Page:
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Tuesday, January 9th, 2024, 9:49 am

[Paper] Excess mortality in England post Covid-19 pandemic: implications for secondary prevention

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Excess mortality in England post Covid-19 pandemic: implications for secondary prevention

Many countries, including the UK, have continued to experience an apparent excess of deaths long after the peaks associated with the COVID-19 pandemic in 2020 and 2021.

Numbers of excess deaths estimated in this period are considerable.

The UK Office for National Statistics (ONS) has calculated that there were 7.2% or 44,255 more deaths registered in the UK in 2022


Excess deaths in 2022, 52,514 (9.26%)

This persisted into 2023 with 8.6% or 28,024 more deaths registered in the first six months of the year than expected.

OECD, UK, weeks 1 – 44, 2023

Excess deaths, 49,389 (9.44%)

The causes of these excess deaths are likely to be multiple and could include the direct effects of Covid-19 infection,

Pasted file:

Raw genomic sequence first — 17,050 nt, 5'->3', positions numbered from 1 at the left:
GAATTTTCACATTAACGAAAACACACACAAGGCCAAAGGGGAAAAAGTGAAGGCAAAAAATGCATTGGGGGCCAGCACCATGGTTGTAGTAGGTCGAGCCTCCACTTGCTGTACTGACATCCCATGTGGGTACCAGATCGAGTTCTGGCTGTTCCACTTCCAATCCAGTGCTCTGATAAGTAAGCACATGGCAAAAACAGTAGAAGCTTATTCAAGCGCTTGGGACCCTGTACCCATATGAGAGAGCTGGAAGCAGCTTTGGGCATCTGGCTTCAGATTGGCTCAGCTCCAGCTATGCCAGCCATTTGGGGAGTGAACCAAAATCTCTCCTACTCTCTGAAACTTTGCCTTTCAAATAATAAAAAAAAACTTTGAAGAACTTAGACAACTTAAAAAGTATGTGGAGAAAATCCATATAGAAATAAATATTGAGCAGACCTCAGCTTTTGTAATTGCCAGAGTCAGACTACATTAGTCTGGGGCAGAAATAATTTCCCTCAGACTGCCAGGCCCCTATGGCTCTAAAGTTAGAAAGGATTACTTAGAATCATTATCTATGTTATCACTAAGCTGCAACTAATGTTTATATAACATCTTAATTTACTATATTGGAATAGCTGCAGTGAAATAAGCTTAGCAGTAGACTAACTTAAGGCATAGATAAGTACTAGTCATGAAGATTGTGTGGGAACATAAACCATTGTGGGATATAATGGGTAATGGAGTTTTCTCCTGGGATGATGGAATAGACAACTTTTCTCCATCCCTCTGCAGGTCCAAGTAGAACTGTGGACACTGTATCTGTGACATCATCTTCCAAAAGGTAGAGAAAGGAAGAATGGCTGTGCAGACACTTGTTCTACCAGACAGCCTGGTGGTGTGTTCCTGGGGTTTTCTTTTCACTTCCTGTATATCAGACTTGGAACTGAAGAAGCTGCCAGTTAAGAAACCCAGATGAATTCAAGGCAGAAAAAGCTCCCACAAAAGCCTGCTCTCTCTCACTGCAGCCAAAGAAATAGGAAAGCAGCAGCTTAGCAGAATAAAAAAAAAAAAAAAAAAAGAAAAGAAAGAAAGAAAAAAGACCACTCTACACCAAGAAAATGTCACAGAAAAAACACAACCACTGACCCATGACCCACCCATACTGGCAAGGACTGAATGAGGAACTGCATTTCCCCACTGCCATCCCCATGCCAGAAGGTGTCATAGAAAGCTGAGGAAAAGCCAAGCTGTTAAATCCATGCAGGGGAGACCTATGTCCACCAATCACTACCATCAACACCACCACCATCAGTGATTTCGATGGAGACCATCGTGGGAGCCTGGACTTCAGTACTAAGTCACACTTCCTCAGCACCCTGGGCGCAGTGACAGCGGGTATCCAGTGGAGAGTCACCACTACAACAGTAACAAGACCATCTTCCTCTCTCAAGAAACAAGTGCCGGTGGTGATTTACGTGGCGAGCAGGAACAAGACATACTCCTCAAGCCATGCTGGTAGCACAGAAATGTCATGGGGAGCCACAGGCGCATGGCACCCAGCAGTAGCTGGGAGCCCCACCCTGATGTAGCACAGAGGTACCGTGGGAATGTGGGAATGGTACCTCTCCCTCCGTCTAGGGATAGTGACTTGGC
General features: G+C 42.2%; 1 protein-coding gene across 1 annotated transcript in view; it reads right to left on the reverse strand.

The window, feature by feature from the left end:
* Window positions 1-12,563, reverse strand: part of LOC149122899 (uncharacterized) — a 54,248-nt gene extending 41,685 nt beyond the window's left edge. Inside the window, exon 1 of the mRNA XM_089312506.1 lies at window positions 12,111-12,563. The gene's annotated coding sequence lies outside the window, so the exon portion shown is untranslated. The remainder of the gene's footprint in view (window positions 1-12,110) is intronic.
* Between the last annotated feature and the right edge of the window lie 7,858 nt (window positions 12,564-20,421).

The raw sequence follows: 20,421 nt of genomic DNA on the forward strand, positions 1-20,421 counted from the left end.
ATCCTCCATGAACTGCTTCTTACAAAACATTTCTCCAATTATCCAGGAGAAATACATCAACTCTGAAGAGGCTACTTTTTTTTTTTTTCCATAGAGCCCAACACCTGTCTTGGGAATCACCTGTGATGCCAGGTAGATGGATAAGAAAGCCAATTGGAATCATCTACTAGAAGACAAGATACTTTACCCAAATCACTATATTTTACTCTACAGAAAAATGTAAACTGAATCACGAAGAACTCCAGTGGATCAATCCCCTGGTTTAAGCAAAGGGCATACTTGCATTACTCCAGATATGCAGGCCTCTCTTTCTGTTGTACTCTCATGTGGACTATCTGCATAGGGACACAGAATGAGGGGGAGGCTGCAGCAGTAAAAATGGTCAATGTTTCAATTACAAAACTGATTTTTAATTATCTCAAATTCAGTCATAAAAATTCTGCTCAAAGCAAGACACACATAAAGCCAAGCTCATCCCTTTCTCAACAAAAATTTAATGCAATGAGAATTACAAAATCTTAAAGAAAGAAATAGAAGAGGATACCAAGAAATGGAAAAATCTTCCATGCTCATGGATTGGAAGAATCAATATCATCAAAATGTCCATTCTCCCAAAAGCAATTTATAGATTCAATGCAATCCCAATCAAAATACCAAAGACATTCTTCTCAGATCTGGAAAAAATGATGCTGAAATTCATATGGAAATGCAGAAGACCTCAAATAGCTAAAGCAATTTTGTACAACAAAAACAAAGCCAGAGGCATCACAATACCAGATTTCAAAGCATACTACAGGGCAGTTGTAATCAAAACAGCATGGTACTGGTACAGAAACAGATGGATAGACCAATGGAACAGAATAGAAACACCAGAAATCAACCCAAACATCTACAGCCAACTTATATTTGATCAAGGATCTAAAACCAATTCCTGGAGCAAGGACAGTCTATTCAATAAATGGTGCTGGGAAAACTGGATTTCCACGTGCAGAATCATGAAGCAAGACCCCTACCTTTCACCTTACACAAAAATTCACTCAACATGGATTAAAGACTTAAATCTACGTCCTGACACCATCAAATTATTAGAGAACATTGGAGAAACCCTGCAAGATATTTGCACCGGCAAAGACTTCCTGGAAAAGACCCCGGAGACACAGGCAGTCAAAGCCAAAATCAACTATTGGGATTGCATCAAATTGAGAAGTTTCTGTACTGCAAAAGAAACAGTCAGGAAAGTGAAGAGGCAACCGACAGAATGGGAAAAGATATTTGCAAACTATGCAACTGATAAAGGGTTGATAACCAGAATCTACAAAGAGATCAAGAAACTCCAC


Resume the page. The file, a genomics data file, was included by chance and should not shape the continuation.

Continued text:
acute pressures on NHS acute services resulting in poorer outcomes from episodes of acute illness,

and disruption to chronic disease detection and management.

Further analysis by cause and by age- and sex-group may help quantify the relative contributions of these causes.

Office for Health Improvement and Disparities

3rd June 2022 to 30th June 2023

Excess deaths for all causes were relatively greatest for 50–64 year olds (15% higher than expected)

11% higher for 25–49 and under 25 year olds,

and about 9% higher for over 65s

Several causes

3rd June 2022–30th June 2023

All cardiovascular diseases, 12%

Heart failure, 20%

Ischaemic heart disease, 15

Liver diseases, 19%

Acute respiratory infections, 14%

Diabetes, 13%

For middle-aged adults (50–64)

Cardiovascular diseases, 33% higher than expected

Ischaemic heart disease, 44%

Cerebrovascular disease, 40%

Heart failure 39% higher

Deaths involving acute respiratory infections, 43% higher

Diabetes, deaths were 35% higher

The pattern now is one of persisting excess deaths which are most prominent in relative terms in middle-aged and younger adults

Timely and granular analyses are needed to describe such trends and so to inform prevention and disease management efforts.

JP-S is Partner at Lane Clark & Peacock LLP, Chair of the Royal Society for Public Health and reports personal fees from Novo Nordisk and Pfizer Ltd outside of this submitted work.

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